New Delhi: Availability of doctors at private clinics and hospital OPDs has improved in states with less Covid-19 case burden, found an internal survey conducted by the Indian Pharmaceutical Alliances (IPA).
The IPA is the country’s top lobby of domestic pharmaceutical companies, including Sun Pharma, Glenmark, Dr Reddy’s and Lupin.
In the survey titled ‘State-Wise Analysis of Clinicians Practice’ published last week, the association has compiled the responses of its 15 member-companies and their field staff on the availability of doctors and inflow of patients.
The survey said the doctors’ attendance across the country had reduced severely due to the absence of staff, strict curfew measures and restricted movements. Some doctors were available but with lesser working hours of clinics. “Doctors were either working only for 4-5 hours or on alternate days in most states,” the survey said.
Also, there was low patient flow at clinics as patients were “avoiding medical establishments for fear of contracting Covid”.
Sudarshan Jain, secretary general, IPA, told ThePrint: “Covid-19 has impacted health services for non-communicable diseases.”
He added, “Patients will need to be given confidence on safety and would need to be encouraged to visit hospitals and seek consultation and treatment especially for non-communicable diseases such as cardiovascular disease, cancer, diabetes and chronic respiratory disease as many patients may not be able to manage their illnesses by themselves.”
We are deeply grateful to our readers & viewers for their time, trust and subscriptions.
Quality journalism is expensive and needs readers to pay for it. Your support will define our work and ThePrint’s future.
Doctors spending more time at clinics, OPDs
The report, whose objective is to focus on issues contributing to lesser meeting frequency between medical representatives (sales team) of the companies and doctors, highlighted that the doctors are now spending more time — between 65-70 per cent — at their clinics, specifically in Karnataka and Kerala.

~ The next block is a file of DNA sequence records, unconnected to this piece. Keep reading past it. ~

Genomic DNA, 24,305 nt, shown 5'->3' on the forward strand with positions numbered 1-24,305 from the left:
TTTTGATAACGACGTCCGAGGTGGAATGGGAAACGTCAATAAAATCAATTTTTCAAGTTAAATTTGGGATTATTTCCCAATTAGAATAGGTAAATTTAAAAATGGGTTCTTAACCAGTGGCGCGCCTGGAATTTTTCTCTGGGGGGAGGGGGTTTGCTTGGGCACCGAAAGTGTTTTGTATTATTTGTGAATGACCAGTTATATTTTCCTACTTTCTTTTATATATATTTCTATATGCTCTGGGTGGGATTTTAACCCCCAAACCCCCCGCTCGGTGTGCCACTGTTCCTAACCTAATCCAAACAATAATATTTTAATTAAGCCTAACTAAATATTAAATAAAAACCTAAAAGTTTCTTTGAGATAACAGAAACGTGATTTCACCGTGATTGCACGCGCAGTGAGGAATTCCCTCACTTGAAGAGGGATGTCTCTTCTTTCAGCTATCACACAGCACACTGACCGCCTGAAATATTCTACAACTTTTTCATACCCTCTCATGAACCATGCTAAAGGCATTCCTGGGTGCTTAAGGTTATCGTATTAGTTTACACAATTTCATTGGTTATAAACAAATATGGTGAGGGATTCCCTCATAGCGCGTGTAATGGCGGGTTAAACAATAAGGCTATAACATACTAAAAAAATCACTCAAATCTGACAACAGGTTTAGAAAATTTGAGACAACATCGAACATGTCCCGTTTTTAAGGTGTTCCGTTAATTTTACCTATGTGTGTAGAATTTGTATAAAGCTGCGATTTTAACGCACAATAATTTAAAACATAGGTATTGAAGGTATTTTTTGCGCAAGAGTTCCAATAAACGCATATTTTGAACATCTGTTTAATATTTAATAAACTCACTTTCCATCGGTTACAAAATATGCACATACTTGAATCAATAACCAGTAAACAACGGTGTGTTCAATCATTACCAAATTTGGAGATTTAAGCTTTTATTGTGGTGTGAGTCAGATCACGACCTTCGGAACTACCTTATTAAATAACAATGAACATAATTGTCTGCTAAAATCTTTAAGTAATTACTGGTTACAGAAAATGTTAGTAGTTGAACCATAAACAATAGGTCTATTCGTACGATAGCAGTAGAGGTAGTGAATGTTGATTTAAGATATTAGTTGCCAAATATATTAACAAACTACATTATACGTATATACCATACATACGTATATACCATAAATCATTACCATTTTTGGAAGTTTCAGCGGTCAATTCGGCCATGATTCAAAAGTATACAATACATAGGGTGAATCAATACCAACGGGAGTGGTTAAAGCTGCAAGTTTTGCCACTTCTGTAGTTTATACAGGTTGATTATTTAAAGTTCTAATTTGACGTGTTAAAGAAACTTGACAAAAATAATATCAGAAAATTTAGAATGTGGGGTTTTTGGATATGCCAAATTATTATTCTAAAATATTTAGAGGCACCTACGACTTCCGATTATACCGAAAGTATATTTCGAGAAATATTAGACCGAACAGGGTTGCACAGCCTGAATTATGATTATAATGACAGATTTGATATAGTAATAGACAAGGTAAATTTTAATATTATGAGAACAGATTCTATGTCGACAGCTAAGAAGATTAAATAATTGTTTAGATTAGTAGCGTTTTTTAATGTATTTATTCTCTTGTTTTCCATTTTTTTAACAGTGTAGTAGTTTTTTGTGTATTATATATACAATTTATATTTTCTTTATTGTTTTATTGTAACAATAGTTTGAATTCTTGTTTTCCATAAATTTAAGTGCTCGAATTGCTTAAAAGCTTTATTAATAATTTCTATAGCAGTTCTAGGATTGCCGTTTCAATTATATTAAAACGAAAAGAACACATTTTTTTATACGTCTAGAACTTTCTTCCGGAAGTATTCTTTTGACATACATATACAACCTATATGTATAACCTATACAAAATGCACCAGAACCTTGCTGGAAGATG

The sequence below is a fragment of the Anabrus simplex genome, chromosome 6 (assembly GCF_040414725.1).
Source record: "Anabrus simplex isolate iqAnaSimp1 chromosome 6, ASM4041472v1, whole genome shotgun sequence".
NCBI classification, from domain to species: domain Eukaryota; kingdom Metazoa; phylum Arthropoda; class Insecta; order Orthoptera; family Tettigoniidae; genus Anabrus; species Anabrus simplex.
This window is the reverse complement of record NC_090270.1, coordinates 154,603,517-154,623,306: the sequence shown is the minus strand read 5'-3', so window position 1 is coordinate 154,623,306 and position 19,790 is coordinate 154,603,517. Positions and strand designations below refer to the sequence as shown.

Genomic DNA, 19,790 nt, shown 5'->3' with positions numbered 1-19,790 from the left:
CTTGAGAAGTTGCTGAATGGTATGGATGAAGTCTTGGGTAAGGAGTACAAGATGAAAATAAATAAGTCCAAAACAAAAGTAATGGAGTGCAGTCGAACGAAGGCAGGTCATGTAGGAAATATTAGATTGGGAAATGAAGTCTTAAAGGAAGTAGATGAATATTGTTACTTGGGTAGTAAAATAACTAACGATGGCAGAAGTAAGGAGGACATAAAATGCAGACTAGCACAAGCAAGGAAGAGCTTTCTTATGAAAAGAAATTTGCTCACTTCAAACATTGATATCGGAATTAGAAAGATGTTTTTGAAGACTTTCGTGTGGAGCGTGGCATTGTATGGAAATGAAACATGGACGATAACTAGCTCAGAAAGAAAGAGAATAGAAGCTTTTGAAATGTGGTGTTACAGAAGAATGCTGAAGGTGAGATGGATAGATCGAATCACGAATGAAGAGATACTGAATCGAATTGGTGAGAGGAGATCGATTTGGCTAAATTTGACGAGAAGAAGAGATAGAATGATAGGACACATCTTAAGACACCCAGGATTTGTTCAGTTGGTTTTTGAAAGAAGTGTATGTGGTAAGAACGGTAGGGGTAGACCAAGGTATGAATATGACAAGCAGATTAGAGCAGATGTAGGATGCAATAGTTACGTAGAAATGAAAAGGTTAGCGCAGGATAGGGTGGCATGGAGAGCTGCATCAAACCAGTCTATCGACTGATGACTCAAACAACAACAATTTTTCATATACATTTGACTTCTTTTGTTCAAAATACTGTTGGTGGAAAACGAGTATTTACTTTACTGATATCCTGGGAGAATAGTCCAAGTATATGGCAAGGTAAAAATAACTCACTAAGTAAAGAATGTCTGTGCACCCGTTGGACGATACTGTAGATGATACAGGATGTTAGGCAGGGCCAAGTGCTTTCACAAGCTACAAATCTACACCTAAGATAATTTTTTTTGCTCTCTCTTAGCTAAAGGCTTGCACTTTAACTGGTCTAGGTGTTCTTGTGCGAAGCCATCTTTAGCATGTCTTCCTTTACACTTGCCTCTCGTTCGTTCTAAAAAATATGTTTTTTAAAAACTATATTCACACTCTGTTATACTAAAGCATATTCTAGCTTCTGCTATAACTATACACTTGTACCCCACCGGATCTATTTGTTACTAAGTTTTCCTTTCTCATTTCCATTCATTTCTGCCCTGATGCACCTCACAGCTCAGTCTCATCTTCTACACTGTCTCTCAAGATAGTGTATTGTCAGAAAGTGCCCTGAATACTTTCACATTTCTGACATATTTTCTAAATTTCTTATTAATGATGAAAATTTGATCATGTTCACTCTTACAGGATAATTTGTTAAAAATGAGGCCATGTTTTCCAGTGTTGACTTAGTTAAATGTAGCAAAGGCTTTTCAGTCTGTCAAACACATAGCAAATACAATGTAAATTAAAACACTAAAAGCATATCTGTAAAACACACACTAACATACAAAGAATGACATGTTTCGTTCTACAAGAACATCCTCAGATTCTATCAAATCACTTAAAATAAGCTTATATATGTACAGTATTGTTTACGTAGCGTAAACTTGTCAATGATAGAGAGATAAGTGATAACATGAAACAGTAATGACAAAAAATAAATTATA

In Karnataka and Kerala, the average time doctors are spending at clinics — assuming pre-Covid was 100 per cent — is 78 per cent and 80 per cent time, respectively.
In other states, including Goa, Andhra Pradesh, Telangana and Himachal Pradesh, doctors have been spending around 70 per cent of their time at clinics.
The lowest availability of doctors at their clinics are in states such as Odisha (58 per cent), Gujarat (60 per cent), Maharashtra (60 per cent) and Delhi (62 per cent).
“Private clinics are open only during the day-time in many states and are working for comparatively lesser hours,” the survey said.
Their average attendance at OPDs is also improving. The report pegs it between 65 and 70 per cent across India.
“Andhra Pradesh, Telangana, Kerala, Karnataka have seen a return of clinicians (to OPDs),” the survey said.
Patient inflow improving
While the flow of patients in OPDs and clinics still remains half of what it was during pre-Covid days, the flow has improved significantly in Kerala, Goa, Andhra Pradesh and Telangana.
“Fear and anxiety of contracting Covid-19 in medical establishments has reduced the patient flow across the country. Restrictions in inter-state movement being lifted will slowly lead to an increase in patient flow,” the survey said.
It showed the average patient flow — assuming pre-Covid was 100 per cent — is best in Kerala (around 75 per cent), followed by Goa (58 per cent) as both the states managed to keep their Covid infection numbers low.
The flow remains less than half, around 40 per cent, in states with high case load, including Delhi, Maharashtra, West Bengal and Odisha.
News media is in a crisis & only you can fix it
You are reading this because you value good, intelligent and objective journalism. We thank you for your time and your trust.
You also know that the news media is facing an unprecedented crisis. It is likely that you are also hearing of the brutal layoffs and pay-cuts hitting the industry. There are many reasons why the media’s economics is broken. But a big one is that good people are not yet paying enough for good journalism.
We have a newsroom filled with talented young reporters. We also have the country’s most robust editing and fact-checking team, finest news photographers and video professionals. We are building India’s most ambitious and energetic news platform. And we aren’t even three yet.
At ThePrint, we invest in quality journalists. We pay them fairly and on time even in this difficult period. As you may have noticed, we do not flinch from spending whatever it takes to make sure our reporters reach where the story is. Our stellar coronavirus coverage is a good example. You can check some of it here.
This comes with a sizable cost. For us to continue bringing quality journalism, we need readers like you to pay for it. Because the advertising market is broken too.
If you think we deserve your support, do join us in this endeavour to strengthen fair, free, courageous, and questioning journalism, please click on the link below. Your support will define our journalism, and ThePrint’s future. It will take just a few seconds of your time.